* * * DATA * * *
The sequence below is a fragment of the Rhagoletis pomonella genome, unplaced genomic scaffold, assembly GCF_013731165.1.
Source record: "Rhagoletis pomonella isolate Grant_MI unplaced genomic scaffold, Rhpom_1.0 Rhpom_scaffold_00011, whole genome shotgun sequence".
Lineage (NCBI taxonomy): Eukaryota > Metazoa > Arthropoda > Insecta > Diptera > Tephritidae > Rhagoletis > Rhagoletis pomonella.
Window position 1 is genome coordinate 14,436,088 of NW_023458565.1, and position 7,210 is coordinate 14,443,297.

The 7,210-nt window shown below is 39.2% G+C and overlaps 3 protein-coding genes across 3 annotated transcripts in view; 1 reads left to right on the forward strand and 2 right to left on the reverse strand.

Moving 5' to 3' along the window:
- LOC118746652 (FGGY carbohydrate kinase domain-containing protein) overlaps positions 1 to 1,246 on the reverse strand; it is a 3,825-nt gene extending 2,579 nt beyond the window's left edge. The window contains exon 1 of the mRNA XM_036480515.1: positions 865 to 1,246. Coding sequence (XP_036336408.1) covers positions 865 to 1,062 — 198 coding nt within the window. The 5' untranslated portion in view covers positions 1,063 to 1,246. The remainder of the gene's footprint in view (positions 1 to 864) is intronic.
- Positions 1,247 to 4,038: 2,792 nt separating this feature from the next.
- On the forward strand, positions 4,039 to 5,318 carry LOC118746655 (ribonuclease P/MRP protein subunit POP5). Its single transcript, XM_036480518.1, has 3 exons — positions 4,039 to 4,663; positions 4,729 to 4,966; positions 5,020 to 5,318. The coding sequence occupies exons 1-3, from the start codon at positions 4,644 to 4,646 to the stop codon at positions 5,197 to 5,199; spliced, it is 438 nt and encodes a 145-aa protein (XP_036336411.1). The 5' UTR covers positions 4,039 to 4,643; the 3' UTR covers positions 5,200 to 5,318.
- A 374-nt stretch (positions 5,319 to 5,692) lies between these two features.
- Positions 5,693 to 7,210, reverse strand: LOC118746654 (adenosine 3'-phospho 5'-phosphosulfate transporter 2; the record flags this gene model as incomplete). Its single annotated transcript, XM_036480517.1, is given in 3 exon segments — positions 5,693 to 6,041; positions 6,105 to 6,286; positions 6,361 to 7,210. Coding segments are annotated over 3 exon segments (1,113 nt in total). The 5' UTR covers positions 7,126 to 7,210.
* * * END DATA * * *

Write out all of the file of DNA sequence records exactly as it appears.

The sequence below is a fragment of the Rhagoletis pomonella genome, unplaced genomic scaffold, assembly GCF_013731165.1.
Source record: "Rhagoletis pomonella isolate Grant_MI unplaced genomic scaffold, Rhpom_1.0 Rhpom_scaffold_00011, whole genome shotgun sequence".
Lineage (NCBI taxonomy): Eukaryota > Metazoa > Arthropoda > Insecta > Diptera > Tephritidae > Rhagoletis > Rhagoletis pomonella.
Window position 1 is genome coordinate 14,436,088 of NW_023458565.1, and position 7,210 is coordinate 14,443,297.

The 7,210-nt window shown below is 39.2% G+C and overlaps 3 protein-coding genes across 3 annotated transcripts in view; 1 reads left to right on the forward strand and 2 right to left on the reverse strand.

Moving 5' to 3' along the window:
- LOC118746652 (FGGY carbohydrate kinase domain-containing protein) overlaps positions 1 to 1,246 on the reverse strand; it is a 3,825-nt gene extending 2,579 nt beyond the window's left edge. The window contains exon 1 of the mRNA XM_036480515.1: positions 865 to 1,246. Coding sequence (XP_036336408.1) covers positions 865 to 1,062 — 198 coding nt within the window. The 5' untranslated portion in view covers positions 1,063 to 1,246. The remainder of the gene's footprint in view (positions 1 to 864) is intronic.
- Positions 1,247 to 4,038: 2,792 nt separating this feature from the next.
- On the forward strand, positions 4,039 to 5,318 carry LOC118746655 (ribonuclease P/MRP protein subunit POP5). Its single transcript, XM_036480518.1, has 3 exons — positions 4,039 to 4,663; positions 4,729 to 4,966; positions 5,020 to 5,318. The coding sequence occupies exons 1-3, from the start codon at positions 4,644 to 4,646 to the stop codon at positions 5,197 to 5,199; spliced, it is 438 nt and encodes a 145-aa protein (XP_036336411.1). The 5' UTR covers positions 4,039 to 4,643; the 3' UTR covers positions 5,200 to 5,318.
- A 374-nt stretch (positions 5,319 to 5,692) lies between these two features.
- Positions 5,693 to 7,210, reverse strand: LOC118746654 (adenosine 3'-phospho 5'-phosphosulfate transporter 2; the record flags this gene model as incomplete). Its single annotated transcript, XM_036480517.1, is given in 3 exon segments — positions 5,693 to 6,041; positions 6,105 to 6,286; positions 6,361 to 7,210. Coding segments are annotated over 3 exon segments (1,113 nt in total). The 5' UTR covers positions 7,126 to 7,210.